Take advantage of the season’s sublime weather and scenery, and request a seat on the terrace overlooking the towpath. Unlike a lot of urban brunches, the scene at Golden Pheasant Inn is serene and sophisticated, but not the least bit stuffy. Here, the set price of $35 gets you the works: a glass of bubbles, soup or salad to start, an entree and dessert. Chef Blake Faure works closely with local Pennsylvania and Jersey farms to make the weekend affair good for both your belly and the local community. While her eggs Florentine and steak and eggs look fairly standard, they taste anything but. There’s free range eggs from Dark Hollow Hens Farm in the Florentine, the steak is a Pennsylvania grass-fed sirloin. If you can order just one dish, though, go for the French toast. Made with Grand Marnier-battered challah, the griddles slabs are buttery, pillowy, and subtly sweet. Local berries and whipped cream seal the deal. 763 River Rd, Erwinna, PA, 610-294-9595,

5. New Hope at Triumph Brewery
The second location of the mid-Atlantic brewery and restaurant, New Hope is one of those rare beer-centric joints whose quality of the award-winning craft brews, which are all brewed on premises, matches the quality of the food. While the space itself is well, spacious – there’s two levels, an outdoor patio, a stage for live performances and a large central bar – we recommend grabbing a seat at the bar and starting with the beer sampler. It comes with generous five-ounce pours of the daily brews (there’s eight of them), and provides enough of a boozy punch to get your appetite going. Instead of joyless, pre-frozen wings and calamari, you’ll enjoy wings made with organic Coleman chicken coated in a house made Buffalo sauce, along with fresh calamari dusted with cornmeal sourced a nearby farm and paired with a Jersey tomato dip. 400 Union Square Dr, New Hope, PA, 215-862-8300,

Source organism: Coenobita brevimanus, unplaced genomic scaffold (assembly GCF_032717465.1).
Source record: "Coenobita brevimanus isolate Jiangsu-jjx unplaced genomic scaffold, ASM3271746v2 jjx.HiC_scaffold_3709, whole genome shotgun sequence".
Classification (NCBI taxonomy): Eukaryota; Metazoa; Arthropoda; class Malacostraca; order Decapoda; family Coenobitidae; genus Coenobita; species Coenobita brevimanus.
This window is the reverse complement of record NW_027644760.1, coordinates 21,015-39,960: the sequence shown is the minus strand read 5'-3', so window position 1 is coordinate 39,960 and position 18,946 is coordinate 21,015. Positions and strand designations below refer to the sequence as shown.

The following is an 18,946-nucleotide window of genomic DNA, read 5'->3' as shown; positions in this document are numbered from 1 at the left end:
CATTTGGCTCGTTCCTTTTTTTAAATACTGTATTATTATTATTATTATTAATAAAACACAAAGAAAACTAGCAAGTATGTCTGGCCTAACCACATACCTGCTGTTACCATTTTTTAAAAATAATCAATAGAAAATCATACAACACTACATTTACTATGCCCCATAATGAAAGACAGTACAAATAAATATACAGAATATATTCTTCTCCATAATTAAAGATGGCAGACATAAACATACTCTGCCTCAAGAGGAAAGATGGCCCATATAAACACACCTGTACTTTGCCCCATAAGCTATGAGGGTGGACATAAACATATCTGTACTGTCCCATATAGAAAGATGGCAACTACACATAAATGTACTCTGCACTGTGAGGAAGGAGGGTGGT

Note: This story was edited on August 20 to reflect that The Boathouse is not actually in Bucks County, but across the border in New Jersey’s Hunterdon County. 

Also see: 8 Best Urban Barbecue Pits In New York City